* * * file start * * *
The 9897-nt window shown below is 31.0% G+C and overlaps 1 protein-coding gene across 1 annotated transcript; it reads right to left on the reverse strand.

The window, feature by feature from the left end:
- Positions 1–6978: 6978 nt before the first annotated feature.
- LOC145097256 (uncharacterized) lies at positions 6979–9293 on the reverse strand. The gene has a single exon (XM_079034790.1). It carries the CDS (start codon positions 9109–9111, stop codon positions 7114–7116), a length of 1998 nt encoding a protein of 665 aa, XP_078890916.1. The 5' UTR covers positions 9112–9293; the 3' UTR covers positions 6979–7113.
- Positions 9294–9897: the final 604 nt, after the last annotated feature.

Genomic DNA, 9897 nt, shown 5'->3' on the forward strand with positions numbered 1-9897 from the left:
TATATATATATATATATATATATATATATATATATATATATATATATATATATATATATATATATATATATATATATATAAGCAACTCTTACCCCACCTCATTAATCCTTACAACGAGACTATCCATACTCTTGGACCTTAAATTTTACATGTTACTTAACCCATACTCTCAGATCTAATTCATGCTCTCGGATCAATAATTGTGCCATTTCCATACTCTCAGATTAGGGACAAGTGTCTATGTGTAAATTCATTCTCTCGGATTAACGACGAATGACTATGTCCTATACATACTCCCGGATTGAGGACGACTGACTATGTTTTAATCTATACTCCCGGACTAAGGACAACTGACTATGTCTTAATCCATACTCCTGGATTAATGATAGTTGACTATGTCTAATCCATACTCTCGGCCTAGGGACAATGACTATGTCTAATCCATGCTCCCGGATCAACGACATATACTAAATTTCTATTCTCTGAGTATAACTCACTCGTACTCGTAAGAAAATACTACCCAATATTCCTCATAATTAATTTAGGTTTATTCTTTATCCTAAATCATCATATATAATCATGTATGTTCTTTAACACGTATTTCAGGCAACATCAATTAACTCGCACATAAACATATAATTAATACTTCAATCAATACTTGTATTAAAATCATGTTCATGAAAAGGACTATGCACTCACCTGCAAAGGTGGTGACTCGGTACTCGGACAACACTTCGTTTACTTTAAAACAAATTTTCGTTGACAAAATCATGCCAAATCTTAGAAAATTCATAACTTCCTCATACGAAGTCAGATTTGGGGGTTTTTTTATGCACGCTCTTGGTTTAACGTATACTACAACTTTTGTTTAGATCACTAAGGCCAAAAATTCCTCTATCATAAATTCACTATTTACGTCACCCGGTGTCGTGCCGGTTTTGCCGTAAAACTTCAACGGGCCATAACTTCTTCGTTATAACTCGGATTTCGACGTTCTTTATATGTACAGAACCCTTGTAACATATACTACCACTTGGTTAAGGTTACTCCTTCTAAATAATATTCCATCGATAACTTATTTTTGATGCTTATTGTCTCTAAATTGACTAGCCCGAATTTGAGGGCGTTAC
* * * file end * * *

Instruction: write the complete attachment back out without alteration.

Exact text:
The 9897-nt window shown below is 31.0% G+C and overlaps 1 protein-coding gene across 1 annotated transcript; it reads right to left on the reverse strand.

The window, feature by feature from the left end:
- Positions 1–6978: 6978 nt before the first annotated feature.
- LOC145097256 (uncharacterized) lies at positions 6979–9293 on the reverse strand. The gene has a single exon (XM_079034790.1). It carries the CDS (start codon positions 9109–9111, stop codon positions 7114–7116), a length of 1998 nt encoding a protein of 665 aa, XP_078890916.1. The 5' UTR covers positions 9112–9293; the 3' UTR covers positions 6979–7113.
- Positions 9294–9897: the final 604 nt, after the last annotated feature.

Genomic DNA, 9897 nt, shown 5'->3' on the forward strand with positions numbered 1-9897 from the left:
TATATATATATATATATATATATATATATATATATATATATATATATATATATATATATATATATATATATATATATATAAGCAACTCTTACCCCACCTCATTAATCCTTACAACGAGACTATCCATACTCTTGGACCTTAAATTTTACATGTTACTTAACCCATACTCTCAGATCTAATTCATGCTCTCGGATCAATAATTGTGCCATTTCCATACTCTCAGATTAGGGACAAGTGTCTATGTGTAAATTCATTCTCTCGGATTAACGACGAATGACTATGTCCTATACATACTCCCGGATTGAGGACGACTGACTATGTTTTAATCTATACTCCCGGACTAAGGACAACTGACTATGTCTTAATCCATACTCCTGGATTAATGATAGTTGACTATGTCTAATCCATACTCTCGGCCTAGGGACAATGACTATGTCTAATCCATGCTCCCGGATCAACGACATATACTAAATTTCTATTCTCTGAGTATAACTCACTCGTACTCGTAAGAAAATACTACCCAATATTCCTCATAATTAATTTAGGTTTATTCTTTATCCTAAATCATCATATATAATCATGTATGTTCTTTAACACGTATTTCAGGCAACATCAATTAACTCGCACATAAACATATAATTAATACTTCAATCAATACTTGTATTAAAATCATGTTCATGAAAAGGACTATGCACTCACCTGCAAAGGTGGTGACTCGGTACTCGGACAACACTTCGTTTACTTTAAAACAAATTTTCGTTGACAAAATCATGCCAAATCTTAGAAAATTCATAACTTCCTCATACGAAGTCAGATTTGGGGGTTTTTTTATGCACGCTCTTGGTTTAACGTATACTACAACTTTTGTTTAGATCACTAAGGCCAAAAATTCCTCTATCATAAATTCACTATTTACGTCACCCGGTGTCGTGCCGGTTTTGCCGTAAAACTTCAACGGGCCATAACTTCTTCGTTATAACTCGGATTTCGACGTTCTTTATATGTACAGAACCCTTGTAACATATACTACCACTTGGTTAAGGTTACTCCTTCTAAATAATATTCCATCGATAACTTATTTTTGATGCTTATTGTCTCTAAATTGACTAGCCCGAATTTGAGGGCGTTAC